Ireland and the HOPE Exchange programme

The European Hospital Healthcare Federation (HOPE) is an international non-profit organisation representing both national, public and private hospitals’ associations as well as hospital owners, either federations of local and regional authorities or national health services, writes Eamonn Fitzgerald.

Mr Eamonn Fitzgerald
Mr Eamonn Fitzgerald

Today it covers institutions from the 28-member states of the European Union as well Switzerland and the Republic of Serbia.

HOPE promotes and performs comparative activities. Research topics are identified by members’ representatives, the overall purpose being to help share knowledge and expertise throughout Europe.

The main objective then was to promote the exchange of experiences and information among the different countries and to identify problems and propose solutions based on the ideas developed within the HCEEC.

The year 2016 sees HOPE celebrate 50 years in existence. In 1966, representatives of hospitals’ associations of the six EEC counties decided, in Rome, to create the Study Committee of the hospital organisation in the common market and to meet regularly to discuss issues and challenges related to hospitals.

Six years later the Study Committee became the Hospital Committee of the Common Market renamed in 1975, the Hospital Committee of the European Economic Community (‘HCEEC’), the aim of the HCEEC was further developed at this stage, with a mandate to start working as a source of influence both at international and community level.

The main objective then was to promote the exchange of experiences and information among the different countries and to identify problems and propose solutions based on the ideas developed within the HCEEC. In addition, the idea was also to shape an EEC Hospital Policy, by establishing and maintaining relationships with the EEC institutions and by anticipating problems that might arise at community level.

By 1973, the organisation had also started to extend the countries joining the EC. The UK, Ireland and Denmark were the first to join the initial group of six members. Later Greece, Spain and Portugal became members.

Once of the first major outcomes of the HCEEC pioneering work on patients’ rights was the adoption in 1979, during its plenary session in Luxembourg, of the charter of the hospital patient. The Charter is a statement about patients’ basic rights in the hospital setting, such as the right to self-determination, the right to information, the right to privacy, the right to religious and philosophical freedom.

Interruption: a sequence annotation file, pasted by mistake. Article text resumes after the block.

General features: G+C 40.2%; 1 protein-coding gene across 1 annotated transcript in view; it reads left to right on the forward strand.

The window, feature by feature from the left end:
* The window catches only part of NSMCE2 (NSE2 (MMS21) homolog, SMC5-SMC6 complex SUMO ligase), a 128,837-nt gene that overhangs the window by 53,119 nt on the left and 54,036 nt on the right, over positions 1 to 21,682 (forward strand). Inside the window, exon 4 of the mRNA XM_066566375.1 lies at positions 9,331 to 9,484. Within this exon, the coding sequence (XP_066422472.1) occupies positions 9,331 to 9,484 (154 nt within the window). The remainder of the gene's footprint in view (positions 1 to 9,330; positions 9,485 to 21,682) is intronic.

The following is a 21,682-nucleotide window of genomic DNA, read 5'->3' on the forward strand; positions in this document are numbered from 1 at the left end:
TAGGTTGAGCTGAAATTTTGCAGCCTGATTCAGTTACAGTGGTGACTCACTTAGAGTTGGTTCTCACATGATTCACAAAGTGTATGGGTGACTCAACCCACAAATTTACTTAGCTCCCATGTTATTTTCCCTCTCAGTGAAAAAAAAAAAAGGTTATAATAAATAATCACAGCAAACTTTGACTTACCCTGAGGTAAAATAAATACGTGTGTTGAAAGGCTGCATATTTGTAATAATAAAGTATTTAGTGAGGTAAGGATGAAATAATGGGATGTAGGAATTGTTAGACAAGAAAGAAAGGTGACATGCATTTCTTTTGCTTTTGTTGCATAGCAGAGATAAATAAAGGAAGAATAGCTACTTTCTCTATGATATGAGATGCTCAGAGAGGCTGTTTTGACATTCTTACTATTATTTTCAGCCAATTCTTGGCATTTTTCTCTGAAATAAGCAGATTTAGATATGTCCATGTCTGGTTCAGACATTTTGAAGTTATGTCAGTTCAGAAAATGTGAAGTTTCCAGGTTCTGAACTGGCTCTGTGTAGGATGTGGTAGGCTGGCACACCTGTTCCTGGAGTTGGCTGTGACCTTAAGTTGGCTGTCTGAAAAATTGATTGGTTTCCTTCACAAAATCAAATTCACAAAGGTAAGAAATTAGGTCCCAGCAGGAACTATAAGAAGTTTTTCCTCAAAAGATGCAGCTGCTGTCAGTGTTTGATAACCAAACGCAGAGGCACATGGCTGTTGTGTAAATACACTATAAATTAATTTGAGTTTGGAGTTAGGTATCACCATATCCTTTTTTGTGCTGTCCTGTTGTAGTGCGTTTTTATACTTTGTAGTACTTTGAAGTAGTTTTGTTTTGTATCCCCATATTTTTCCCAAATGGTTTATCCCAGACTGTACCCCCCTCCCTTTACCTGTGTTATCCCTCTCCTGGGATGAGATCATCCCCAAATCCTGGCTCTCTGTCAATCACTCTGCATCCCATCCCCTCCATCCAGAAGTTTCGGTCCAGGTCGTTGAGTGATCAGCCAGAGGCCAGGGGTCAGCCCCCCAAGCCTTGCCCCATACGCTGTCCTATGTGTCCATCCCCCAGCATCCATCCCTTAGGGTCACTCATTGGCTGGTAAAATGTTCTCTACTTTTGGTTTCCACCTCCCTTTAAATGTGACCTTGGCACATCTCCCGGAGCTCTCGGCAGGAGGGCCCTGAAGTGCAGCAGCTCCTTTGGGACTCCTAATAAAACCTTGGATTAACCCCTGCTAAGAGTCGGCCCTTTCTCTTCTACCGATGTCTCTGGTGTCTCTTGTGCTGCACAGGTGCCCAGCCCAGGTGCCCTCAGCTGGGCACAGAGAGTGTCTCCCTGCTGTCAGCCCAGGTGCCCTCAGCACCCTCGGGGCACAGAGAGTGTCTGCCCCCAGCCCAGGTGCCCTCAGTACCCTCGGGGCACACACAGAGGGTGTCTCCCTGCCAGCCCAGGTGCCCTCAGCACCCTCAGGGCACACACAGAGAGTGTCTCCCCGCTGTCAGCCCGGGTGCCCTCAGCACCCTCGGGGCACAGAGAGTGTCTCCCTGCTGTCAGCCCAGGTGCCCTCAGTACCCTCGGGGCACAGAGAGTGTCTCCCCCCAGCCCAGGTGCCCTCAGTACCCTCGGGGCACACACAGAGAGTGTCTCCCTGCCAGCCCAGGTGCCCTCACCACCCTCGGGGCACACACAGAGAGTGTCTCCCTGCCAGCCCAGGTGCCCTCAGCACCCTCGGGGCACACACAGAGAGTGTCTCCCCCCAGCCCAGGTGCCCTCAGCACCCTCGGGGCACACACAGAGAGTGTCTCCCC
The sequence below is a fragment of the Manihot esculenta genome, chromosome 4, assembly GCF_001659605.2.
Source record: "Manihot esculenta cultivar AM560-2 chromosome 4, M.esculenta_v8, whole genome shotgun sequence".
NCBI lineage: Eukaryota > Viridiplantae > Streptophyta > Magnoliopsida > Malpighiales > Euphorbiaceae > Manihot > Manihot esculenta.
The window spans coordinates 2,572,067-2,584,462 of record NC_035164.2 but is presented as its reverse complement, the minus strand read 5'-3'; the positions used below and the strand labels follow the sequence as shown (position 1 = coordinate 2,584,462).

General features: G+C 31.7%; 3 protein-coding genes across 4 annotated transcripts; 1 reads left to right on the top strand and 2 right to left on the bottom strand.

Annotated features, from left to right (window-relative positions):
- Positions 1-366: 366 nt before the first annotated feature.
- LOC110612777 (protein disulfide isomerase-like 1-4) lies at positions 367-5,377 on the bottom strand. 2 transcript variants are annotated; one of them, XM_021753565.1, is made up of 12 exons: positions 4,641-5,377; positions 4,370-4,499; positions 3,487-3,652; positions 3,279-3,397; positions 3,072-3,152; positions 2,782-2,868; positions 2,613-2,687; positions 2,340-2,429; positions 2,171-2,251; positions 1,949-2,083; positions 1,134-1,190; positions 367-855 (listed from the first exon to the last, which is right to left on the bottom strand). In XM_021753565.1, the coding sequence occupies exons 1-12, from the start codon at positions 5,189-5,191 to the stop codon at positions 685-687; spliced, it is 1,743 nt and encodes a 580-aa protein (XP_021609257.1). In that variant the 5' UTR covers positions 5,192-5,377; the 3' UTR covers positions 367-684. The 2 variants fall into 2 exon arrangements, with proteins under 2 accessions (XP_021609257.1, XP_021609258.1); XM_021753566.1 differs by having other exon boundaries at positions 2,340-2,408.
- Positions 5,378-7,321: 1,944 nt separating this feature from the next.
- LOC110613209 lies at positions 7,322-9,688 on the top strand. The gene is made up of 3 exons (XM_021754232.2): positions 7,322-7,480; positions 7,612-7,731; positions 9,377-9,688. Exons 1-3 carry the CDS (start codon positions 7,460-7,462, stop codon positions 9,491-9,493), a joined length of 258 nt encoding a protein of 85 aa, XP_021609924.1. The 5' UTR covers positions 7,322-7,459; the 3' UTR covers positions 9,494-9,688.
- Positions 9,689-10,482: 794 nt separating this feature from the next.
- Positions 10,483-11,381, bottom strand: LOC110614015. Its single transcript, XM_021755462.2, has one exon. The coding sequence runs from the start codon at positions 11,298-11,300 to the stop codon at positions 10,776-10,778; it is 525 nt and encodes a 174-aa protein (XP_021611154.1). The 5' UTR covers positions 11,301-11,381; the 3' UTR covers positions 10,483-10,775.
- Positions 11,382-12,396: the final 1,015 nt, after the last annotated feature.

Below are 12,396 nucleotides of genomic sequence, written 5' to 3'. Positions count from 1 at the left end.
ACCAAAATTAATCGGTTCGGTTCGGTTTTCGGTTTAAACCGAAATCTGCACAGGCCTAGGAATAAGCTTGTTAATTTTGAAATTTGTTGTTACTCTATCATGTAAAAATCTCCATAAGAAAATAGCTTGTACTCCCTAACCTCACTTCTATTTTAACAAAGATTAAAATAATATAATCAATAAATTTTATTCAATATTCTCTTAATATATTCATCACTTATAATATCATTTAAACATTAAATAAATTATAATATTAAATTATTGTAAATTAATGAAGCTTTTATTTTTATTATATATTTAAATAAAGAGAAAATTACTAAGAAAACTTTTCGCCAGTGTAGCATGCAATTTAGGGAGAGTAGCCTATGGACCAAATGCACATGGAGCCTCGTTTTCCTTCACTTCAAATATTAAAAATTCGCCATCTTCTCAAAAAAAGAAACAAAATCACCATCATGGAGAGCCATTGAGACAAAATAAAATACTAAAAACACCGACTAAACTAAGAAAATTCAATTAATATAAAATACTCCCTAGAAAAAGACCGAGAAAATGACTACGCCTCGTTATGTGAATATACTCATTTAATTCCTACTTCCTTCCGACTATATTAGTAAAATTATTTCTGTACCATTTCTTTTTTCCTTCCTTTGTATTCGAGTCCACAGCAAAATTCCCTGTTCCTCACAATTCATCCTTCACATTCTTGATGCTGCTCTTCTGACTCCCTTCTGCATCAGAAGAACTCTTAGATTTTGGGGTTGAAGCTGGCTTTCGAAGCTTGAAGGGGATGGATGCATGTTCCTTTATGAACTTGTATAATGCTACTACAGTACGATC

The year 1981 marked an important historical date as it represented the beginning of the organisation’s core activities. An Exchange Programme was launched to pursue the HCEEC historical objective of promoting the exchange of knowledge and good practice. This programme lasting originally three months was aimed at a better understanding of how healthcare in hospital systems within the EU and neighbouring countries worked, it targeted hospital professionals in establishing twining links among European hospitals.

Beside the exchange programme, there have been, over the years, multiple bi-lateral exchanges initiated on specific requests and under the responsibility of members.

The HOPE action programme was based on the idea that more synergies had to be created within the wider healthcare community.

In 1991, the first Europe wide HOPE Agora took place. The HOPE action programme was based on the idea that more synergies had to be created within the wider healthcare community. In line with this it included the idea to launch the Europeanwide health forum. The first Agora, called ‘Europe and Health, a Common Future?’ took place in Paris in December 1991 and more than 250 people of 20 nationalities belonging to more than 50 different associations met with representatives of the European institutions.

Ireland has been an active participant in the HOPE organisation and HOPE Exchange programme for over 25 years. However, regrettably membership lapsed for some years during the recession and Ireland only re-joined in 2015 through the Private Hospitals’ Association.

Ireland will host the 2017 Agora from June 11 – 13 and be at the centre of European healthcare skills and knowledge transfer by hosting this European Conference in Dublin.